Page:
New York Federal Court: Dodd-Frank Increase to TILA Damages Cap Not Effective Before January 21, 2013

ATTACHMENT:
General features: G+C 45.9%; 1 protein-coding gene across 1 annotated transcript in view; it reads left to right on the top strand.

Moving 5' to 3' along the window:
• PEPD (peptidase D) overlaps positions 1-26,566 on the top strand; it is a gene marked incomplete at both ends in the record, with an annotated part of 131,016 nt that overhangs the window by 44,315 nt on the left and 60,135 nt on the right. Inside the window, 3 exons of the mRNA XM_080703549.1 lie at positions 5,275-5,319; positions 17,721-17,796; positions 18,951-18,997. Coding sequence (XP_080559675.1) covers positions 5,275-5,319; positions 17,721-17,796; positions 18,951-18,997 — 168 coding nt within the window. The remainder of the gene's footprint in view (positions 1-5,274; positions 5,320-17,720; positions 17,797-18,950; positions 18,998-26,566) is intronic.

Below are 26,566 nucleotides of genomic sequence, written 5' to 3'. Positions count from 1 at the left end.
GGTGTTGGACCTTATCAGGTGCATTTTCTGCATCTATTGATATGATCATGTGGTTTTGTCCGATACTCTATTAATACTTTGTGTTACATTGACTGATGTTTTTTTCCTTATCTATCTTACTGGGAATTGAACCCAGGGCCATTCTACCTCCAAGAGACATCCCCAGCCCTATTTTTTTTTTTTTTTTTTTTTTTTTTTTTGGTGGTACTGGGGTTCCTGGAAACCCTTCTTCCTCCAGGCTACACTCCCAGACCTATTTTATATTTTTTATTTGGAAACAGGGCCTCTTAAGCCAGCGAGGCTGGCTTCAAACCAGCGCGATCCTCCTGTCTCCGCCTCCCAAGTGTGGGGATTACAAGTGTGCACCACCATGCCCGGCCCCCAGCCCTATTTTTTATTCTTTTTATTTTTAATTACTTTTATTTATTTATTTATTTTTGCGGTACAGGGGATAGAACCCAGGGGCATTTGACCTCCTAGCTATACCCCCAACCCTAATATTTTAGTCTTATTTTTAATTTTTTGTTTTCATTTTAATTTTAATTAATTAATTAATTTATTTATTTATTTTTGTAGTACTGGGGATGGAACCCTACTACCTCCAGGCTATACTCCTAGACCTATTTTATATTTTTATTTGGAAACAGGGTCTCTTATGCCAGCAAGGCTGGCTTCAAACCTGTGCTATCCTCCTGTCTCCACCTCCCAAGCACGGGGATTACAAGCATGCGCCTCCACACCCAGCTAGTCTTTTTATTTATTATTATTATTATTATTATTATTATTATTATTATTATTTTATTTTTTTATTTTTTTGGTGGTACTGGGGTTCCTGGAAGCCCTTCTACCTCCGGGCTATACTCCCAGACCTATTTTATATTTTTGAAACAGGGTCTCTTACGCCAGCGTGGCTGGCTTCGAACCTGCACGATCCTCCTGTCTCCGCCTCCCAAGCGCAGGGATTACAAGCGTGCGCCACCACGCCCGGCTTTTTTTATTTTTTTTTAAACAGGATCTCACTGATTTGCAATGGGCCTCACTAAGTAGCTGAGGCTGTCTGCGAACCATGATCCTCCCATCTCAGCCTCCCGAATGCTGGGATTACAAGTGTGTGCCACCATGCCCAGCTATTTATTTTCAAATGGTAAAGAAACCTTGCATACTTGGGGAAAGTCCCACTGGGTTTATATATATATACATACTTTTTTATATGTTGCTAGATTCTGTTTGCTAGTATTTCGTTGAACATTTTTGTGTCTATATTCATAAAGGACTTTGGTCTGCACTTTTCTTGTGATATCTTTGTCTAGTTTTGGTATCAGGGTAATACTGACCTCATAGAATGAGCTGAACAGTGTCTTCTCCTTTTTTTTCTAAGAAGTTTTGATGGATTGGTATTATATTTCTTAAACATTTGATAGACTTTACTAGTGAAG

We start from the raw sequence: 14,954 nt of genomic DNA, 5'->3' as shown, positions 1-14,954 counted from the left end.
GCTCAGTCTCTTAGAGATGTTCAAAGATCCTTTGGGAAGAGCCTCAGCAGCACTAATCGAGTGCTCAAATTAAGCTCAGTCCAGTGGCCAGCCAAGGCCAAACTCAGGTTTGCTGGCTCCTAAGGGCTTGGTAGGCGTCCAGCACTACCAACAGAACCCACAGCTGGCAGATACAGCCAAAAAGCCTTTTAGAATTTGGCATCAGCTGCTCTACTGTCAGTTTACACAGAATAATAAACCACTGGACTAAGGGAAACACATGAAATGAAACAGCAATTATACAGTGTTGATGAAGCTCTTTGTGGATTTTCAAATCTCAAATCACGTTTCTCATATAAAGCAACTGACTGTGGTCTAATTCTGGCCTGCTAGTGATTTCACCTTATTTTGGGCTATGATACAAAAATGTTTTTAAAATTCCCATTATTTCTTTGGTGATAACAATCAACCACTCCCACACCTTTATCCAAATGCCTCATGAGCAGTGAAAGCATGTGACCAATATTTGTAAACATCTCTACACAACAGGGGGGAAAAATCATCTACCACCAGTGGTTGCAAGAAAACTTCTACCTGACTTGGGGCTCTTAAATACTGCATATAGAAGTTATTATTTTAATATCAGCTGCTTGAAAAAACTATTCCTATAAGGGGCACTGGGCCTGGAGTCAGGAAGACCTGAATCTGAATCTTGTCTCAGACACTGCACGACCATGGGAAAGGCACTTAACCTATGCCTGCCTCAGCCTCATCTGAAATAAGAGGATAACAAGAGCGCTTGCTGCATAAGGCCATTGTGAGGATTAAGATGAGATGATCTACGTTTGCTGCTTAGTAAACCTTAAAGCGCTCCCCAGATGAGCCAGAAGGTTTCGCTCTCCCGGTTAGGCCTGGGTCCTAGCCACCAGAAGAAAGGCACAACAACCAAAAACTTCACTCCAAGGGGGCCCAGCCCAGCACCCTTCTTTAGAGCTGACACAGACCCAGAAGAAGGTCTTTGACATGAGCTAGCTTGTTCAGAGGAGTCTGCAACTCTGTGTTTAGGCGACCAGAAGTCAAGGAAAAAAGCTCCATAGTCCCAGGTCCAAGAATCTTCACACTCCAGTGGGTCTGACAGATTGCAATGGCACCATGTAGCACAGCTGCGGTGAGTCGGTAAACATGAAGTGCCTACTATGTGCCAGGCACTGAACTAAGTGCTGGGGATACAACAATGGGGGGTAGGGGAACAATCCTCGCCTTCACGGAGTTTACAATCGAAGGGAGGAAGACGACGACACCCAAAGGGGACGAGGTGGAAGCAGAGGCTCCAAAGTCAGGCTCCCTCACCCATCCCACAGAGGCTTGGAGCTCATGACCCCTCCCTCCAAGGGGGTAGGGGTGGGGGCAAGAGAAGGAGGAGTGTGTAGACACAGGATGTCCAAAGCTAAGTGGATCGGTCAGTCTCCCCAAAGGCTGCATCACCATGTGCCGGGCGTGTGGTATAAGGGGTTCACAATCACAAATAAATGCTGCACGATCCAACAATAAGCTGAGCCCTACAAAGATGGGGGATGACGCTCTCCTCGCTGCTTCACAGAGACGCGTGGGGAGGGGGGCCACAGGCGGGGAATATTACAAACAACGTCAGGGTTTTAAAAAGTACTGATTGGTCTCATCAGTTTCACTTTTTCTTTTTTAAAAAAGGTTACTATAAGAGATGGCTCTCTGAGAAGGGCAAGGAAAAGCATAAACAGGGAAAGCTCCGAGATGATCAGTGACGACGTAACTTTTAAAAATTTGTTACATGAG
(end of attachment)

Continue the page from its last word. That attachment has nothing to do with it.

In Zevon v. Department Stores Nat'l Bank, No. 12 Civ 7799(PAC), 2013 WL 5903024 (S.D.N.Y. Nov. 4, 2013), the U.S. District Court for the Southern District of New York recently held that the increased statutory cap on class action damages under the Truth-in-Lending Act ("TILA") became effective January 21, 2013, rather than upon the Dodd-Frank's enactment. Plaintiff Marcy Zevon filed suit against Department Stores National Bank ("DSNB") alleging DSNB violated TILA and Regulation Z by failing to include the full text of Regulation Z's model billing rights notice in monthly statements sent to Macy's credit card holders. DSNB moved to dismiss or, in the alternative, strike Plaintiff's request for $1,000,000 in statutory damages. DSNB first argued that Plaintiff's complaint should be dismissed because even if DSNB did violate Regulation Z's requirements for short-form notices, plaintiff was not entitled to statutory damages for that violation because short-form notices are only mentioned in Regulation Z, and not in any of the provisions of 15 U.S.C. § 1640(a) governing damages under TILA. Although noting that "[c]ourts routinely disallow statutory damages for violations of TILA provisions that are not enumerated in Section 1640(a)," the Court rejected DSNB's argument. 2013 WL 5903024 at 3. Specifically, the Court held that "if a violated provision [of Regulation Z] was promulgated pursuant to an enumerated statute" an award of statutory damages would be appropriate. Id. Section 1637(a)(7) of TILA requires creditors to provide "[a] statement, in a form prescribed by regulations of the Bureau." Although not originally contemplated by the statute, the CFPB "had the authority to make an 'adjustment' designed to 'effectuate the purposes of TILA' and did so in providing for this alternative form." Id. Thus, the Court held that because the violated provision, 12 C.F.R. § 1026.9(a), was promulgated pursuant to 15 U.S.C. § 1637(a)(7), a provision enumerated in 15 U.S.C. § 1640(a), statutory damages were available for its violation. Id. at 4. Finding that damages were potentially available, the Court turned to the extent of those damages. As part of the Dodd-Frank Act, Congress increased the ceiling for statutory damages in class actions under TILA from $500,000 to $1,000,000. DSNB argued, however, that the increased cap should not apply because it was not effective until January 21, 2013, more than three months after Plaintiff filed her Complaint. In response, Plaintiff argued that the increased cap should be considered effective as of the day after the Dodd-Frank Act was enacted, or July 22, 2010. Finding the text of the Act ambiguous regarding the proper effective date, the Court considered the Dodd-Frank's legislative history, specifically the testimony of Senator Chris Dodd explaining that "[i]t is the intention of the conferees that provisions in title XIV that do not require regulations become effective no later than 18 months after the designated transfer to the CFPB." 2013 WL 5903024 at 5. Thus, the Court held that "the new ceiling went into effect on January 21, 2013" and did not apply retroactively. Because Plaintiff brought her Complaint before the $1,000,000 statutory cap was in place, the Court found "she is not entitled to its benefit." Id. For more information on consumer finance litigation topics, please contact one of the Burr & Forman team members for assistance. We are happy to answer any questions or concerns you may have.
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